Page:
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  1. Thanks so much for this overview. The media in Queensland seem more concerned with propagating uncertainty than providing solid information on this subject.

  2. I agree that the chance of a by-election being called for Ferny Grove is small, but even if it happens the chance of the LNP winning it is tiny.

    Voters will be presented with a choice between a Labor government kept in power by Peter Wellington – a figure with a fair degree of respect in Queensland I would say – and Katter having balance of power.

    This is a Brisbane electorate so hostile to Katter that he didn’t even run a candidate there in 2012 when he was running almost everywhere. Meanwhile the LNP will be led by a candidate whose biggest problem was always that he did poorly in Brisbane electorates with a lean to the Liberals but not much love of Nationals. Like Ferny Grove for example.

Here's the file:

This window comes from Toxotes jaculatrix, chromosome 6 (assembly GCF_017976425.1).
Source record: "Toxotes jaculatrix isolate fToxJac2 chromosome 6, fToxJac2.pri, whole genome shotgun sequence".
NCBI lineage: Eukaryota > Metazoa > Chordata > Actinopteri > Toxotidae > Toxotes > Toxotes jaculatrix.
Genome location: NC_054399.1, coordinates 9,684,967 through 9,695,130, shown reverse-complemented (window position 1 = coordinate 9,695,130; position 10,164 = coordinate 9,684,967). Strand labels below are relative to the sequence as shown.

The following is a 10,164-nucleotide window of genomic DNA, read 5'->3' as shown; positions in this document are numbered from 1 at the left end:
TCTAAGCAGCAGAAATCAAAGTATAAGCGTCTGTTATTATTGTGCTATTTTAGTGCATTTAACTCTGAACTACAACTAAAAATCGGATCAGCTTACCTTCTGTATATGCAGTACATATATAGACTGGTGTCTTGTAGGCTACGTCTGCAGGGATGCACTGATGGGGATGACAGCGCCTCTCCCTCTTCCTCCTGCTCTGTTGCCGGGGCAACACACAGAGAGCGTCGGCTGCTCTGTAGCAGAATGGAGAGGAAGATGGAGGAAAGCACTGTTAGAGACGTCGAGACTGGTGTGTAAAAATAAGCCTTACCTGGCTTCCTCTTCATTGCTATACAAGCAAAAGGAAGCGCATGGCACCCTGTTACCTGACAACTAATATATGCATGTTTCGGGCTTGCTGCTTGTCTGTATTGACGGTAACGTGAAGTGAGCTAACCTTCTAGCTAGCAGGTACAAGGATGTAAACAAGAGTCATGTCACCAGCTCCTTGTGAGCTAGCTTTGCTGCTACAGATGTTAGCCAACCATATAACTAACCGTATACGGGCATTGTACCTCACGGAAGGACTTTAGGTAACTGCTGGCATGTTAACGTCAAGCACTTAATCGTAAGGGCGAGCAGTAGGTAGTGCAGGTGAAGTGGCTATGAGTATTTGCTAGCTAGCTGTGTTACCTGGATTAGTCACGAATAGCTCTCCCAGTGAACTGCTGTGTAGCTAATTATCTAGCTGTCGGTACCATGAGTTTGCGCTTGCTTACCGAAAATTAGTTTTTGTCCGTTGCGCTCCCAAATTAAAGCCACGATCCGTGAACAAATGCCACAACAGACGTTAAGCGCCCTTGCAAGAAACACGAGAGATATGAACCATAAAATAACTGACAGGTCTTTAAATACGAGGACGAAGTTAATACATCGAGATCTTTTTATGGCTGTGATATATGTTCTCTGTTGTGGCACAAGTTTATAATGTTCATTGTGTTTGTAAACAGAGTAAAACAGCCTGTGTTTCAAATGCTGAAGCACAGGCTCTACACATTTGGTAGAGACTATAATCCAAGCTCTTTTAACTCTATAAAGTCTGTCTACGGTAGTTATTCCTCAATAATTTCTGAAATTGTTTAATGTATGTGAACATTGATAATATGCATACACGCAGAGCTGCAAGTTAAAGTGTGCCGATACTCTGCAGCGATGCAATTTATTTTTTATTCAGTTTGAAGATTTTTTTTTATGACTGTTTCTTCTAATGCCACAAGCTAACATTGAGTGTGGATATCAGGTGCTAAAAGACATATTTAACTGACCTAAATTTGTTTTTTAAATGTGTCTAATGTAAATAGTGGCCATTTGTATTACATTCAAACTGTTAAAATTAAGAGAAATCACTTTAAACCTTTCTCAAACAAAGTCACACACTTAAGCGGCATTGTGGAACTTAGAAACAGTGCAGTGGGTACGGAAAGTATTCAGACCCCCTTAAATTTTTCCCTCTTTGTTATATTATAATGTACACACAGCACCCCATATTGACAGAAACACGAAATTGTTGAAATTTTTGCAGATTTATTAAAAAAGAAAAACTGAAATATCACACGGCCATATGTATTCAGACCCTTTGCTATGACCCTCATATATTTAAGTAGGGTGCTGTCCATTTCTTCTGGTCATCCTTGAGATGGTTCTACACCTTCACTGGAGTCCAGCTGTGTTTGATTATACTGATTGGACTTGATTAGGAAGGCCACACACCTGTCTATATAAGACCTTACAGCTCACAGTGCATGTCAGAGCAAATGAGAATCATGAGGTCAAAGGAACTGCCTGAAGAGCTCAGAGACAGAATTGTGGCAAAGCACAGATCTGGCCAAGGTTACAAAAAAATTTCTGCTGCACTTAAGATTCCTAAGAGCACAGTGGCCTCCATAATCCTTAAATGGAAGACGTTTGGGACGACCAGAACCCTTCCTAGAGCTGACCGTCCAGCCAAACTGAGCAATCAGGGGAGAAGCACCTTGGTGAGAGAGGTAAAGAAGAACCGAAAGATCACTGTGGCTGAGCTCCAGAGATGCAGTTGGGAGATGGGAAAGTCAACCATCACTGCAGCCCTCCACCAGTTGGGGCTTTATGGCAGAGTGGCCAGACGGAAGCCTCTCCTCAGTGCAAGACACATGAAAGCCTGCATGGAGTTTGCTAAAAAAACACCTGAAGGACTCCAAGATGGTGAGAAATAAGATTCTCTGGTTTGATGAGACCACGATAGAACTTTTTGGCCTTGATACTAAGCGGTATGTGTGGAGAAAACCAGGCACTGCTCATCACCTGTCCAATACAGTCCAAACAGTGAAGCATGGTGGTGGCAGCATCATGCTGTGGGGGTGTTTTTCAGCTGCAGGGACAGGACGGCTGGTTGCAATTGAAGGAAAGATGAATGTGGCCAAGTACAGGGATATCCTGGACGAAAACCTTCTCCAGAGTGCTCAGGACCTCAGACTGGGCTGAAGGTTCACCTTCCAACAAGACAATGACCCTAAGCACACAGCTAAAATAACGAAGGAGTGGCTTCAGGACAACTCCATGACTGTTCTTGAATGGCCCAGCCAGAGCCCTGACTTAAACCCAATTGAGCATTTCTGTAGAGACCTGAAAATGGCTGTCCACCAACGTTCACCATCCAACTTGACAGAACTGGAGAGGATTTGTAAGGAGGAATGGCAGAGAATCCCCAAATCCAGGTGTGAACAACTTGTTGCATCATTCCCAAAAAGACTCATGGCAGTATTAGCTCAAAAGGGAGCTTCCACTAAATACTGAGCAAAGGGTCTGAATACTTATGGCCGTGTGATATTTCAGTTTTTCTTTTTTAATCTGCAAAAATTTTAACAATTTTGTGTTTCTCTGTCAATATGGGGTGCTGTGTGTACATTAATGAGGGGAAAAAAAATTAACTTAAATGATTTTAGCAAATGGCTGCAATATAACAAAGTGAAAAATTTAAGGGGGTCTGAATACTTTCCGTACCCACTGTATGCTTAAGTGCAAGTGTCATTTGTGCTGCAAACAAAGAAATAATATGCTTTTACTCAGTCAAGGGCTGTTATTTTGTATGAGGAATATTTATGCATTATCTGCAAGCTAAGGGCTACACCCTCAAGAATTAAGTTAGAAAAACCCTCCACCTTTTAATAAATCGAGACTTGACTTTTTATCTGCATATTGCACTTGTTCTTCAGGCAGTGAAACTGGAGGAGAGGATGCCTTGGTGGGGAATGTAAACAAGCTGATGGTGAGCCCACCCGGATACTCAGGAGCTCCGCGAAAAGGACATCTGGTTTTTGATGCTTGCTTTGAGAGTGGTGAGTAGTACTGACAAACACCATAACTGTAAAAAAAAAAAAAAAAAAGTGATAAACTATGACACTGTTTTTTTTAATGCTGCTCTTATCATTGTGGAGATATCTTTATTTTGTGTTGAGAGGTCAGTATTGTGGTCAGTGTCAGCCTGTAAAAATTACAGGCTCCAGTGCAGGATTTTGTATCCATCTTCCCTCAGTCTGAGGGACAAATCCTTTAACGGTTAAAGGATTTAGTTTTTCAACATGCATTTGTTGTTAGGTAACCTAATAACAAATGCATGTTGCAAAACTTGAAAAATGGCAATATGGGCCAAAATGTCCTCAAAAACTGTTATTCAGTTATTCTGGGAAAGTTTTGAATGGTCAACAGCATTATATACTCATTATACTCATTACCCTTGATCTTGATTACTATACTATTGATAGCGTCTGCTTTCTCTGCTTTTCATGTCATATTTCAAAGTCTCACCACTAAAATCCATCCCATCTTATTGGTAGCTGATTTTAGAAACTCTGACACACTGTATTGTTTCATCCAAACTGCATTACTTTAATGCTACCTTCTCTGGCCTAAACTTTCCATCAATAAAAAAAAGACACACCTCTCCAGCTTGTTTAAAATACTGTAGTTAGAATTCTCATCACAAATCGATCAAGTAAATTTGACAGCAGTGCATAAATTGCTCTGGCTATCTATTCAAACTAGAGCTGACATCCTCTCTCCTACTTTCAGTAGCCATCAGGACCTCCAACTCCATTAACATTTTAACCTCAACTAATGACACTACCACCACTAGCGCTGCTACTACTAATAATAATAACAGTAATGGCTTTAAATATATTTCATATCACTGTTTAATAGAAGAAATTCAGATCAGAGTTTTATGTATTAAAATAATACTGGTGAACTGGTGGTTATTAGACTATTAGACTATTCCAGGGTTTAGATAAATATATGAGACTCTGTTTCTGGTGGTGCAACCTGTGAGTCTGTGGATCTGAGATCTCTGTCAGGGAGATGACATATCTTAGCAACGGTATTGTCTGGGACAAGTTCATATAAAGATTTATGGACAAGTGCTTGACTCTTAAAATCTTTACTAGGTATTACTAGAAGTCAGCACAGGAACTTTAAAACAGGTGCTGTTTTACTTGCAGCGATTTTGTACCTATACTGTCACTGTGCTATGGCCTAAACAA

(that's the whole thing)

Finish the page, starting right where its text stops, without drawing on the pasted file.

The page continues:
It’ll be a bloodbath.

  3. It is indeed all over unless something exceedingly corrupt or errant happens – which even by Queensland standards looks extremely unlikely.

    If there is a by-election then it might be interesting if Turnbull is PM and enjoying a massive honeymoon by then but (i) I don’t think there will be one anyway and (ii) I doubt it would change the result.

    After all, suburban voters in a seat that was Labor for yonks before 2012 voting for a choice between a Wellington-supported ALP and giving the Katter Party the exclusive balance of power. Not sure you could come up with better scare campaign fodder than the latter if you tried.